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Agricultural commodities’ prices rise on logistic and supply disruptions

Retail prices of agricultural commodities have jumped sharply in the past three months because of supply chain disruptions since the lockdown was imposed on March 25 to prevent the spread of coronavirus.

The data compiled by the Union Ministry of Consumer Affairs, Food and Public Distribution showed retail prices of almost all commodities jumped in the past three months till June-end in both Mumbai and Delhi. Though cereal prices remained a bit resilient — both rice and wheat went up by a mere 3 per cent since March — the cost of pulses and edible oil has skyrocketed because of transport disruptions.

In contrast, prices of all these commodities in wholesale markets have either declined or remained flat since March because of ample availability at stockists’ level. The imposition of nationwide lockdown had disrupted inter- and intra-state movement of vehicles.

“There is ample supply of all these goods at factories of processed value-added products like pulses and edibles oils, and cereals in the government godowns. Hence, the retail price increase of all these commodities can be attributed to logistics issues, which disrupted their supply to stores,” said D K Joshi, chief economist, CRISIL.

According to Joshi, India’s agriculture economy will outperform manufacturing and services this year. While manufacturing and services faced immense problems during the lockdown, the agricultural activities remained relatively uninterrupted. “We estimate India’s agriculture sector to grow by 2.5 per cent, while all other sectors, including manufacturing and services, to contract this financial year,” said Joshi. Besides 83.27 million tonne (mt) of grain like wheat (55.83 mt) and rice (27.44 mt) lying in the godowns of the Food Corporation of India (FCI) as of June, there are massive stocks of foodgrain available with private stockists. The FCI is also sitting on a stock of 20 mt of unmilled paddy. Meanwhile, the government, since April, has been distributing free 5 kg of rice/wheat and a kg of whole gram per person per month through the public distribution system (PDS) to benefit 800 million people across the country. This relief measure has now been extended until November.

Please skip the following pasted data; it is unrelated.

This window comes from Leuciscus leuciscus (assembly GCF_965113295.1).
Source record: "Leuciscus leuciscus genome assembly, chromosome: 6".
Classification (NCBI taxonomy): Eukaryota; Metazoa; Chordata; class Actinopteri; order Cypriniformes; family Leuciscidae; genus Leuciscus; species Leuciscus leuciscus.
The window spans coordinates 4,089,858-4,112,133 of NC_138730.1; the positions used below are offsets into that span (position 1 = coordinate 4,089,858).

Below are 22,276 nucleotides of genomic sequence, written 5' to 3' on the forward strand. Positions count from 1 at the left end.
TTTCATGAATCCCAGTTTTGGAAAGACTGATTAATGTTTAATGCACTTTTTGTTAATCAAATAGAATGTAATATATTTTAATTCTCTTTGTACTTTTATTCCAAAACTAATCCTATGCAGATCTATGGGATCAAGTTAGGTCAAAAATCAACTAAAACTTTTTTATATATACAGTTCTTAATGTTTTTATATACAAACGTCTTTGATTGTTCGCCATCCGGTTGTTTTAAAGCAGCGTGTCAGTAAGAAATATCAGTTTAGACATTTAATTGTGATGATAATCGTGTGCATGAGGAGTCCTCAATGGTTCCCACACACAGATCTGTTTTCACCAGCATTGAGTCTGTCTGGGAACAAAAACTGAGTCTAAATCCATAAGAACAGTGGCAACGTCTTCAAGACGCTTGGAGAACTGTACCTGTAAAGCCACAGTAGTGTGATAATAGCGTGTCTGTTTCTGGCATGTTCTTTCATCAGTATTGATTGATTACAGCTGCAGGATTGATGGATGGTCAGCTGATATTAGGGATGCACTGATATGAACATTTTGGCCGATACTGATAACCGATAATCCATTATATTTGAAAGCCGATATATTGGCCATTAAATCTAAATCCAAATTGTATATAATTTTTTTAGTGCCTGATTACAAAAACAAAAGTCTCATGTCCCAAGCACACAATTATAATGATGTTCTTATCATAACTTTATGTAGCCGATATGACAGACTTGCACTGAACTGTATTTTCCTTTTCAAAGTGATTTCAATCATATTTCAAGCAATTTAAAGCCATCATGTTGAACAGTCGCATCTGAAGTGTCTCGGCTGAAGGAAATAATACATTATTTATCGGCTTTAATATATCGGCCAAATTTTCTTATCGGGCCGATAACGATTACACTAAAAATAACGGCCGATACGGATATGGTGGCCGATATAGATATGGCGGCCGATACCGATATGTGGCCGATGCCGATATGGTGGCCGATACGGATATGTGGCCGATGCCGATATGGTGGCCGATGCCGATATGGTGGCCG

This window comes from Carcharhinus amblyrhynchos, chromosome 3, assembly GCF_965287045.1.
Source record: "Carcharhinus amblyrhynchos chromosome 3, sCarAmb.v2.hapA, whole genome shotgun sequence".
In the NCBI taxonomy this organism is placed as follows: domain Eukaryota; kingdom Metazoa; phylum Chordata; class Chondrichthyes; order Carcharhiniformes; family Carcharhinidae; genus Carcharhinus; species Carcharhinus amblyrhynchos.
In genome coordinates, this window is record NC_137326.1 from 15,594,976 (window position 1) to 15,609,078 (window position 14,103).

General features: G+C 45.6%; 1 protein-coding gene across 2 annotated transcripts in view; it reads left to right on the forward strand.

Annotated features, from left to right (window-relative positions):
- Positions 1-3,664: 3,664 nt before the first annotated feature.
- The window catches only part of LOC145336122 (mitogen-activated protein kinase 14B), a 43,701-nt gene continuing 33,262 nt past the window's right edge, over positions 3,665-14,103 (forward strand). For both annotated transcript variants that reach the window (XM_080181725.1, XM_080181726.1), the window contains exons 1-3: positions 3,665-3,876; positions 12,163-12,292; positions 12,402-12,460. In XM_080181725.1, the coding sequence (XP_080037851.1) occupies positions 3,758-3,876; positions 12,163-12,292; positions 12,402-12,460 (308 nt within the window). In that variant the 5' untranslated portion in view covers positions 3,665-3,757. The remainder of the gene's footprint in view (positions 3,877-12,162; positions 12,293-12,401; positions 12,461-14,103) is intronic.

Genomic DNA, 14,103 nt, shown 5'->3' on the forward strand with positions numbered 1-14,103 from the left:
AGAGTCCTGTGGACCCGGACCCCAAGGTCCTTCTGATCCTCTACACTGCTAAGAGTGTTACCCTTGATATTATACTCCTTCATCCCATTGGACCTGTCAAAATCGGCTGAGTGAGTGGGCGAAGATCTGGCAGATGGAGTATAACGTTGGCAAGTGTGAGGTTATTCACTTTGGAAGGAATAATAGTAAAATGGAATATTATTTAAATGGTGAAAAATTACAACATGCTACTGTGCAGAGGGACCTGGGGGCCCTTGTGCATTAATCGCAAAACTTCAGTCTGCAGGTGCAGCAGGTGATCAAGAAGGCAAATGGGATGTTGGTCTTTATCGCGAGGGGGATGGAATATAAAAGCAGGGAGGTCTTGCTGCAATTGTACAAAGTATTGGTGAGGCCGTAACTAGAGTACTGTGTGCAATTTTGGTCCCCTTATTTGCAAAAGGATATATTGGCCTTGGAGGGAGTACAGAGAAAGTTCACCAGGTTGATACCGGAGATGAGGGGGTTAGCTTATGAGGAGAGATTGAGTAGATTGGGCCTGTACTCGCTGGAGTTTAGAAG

Others may avail foodgrain at subsidised rates. As against the prices of raw items like cereals, the cost of branded and value-added products, such as pulses and edible oil, has gone up significantly. Chana dal, for example, has become costlier in Mumbai by 21.4 per cent and is currently trading at Rs 85 a kg, as against Rs 70 a kg in March. Similarly, toor, masoor and urad dal prices have also risen by 17-34 per cent between March and June. Prices of essential commodities, too, have moved up significantly in Delhi and elsewhere across the country.

“Factories during this lockdown period operated at a significantly lower capacity than installed capacity due to shortage of labourers. Thus, despite having huge stocks on the factory premises, consumers faced a shortage of branded and value-added products of their choice which resulted in a price increase. We believe prices of all these commodities will decline in the weeks to come,” said Siraj Choudhary, managing director and chief executive officer, National Collateral Management Services.

Meanwhile, horticulture farmers could not harvest and supply their produces to mandis during the lockdown because of closure of agricultural produce market committee (APMC) yards.

The government has allowed farmers, aggregator, and farmer producer organisations (FPOs) to sell their produce directly to bulk and retail consumers. This will help eradicate the six-seven layers of middlemen, benefitting farmers and consumers alike.

“Logistics and supply chain hurdles are gradually being addressed now. With enough stock available, commodity prices will cool down,” said Narinder Wadhwa, president, Commodity Participants’ Association of India (CPAI).

Meanwhile, the rainfall this monsoon has been 22 per cent higher than the long-period average (LPA), and thus resulting in a 100 per cent increase in kharif sowing area (as of June 26).
Source: Business Standard

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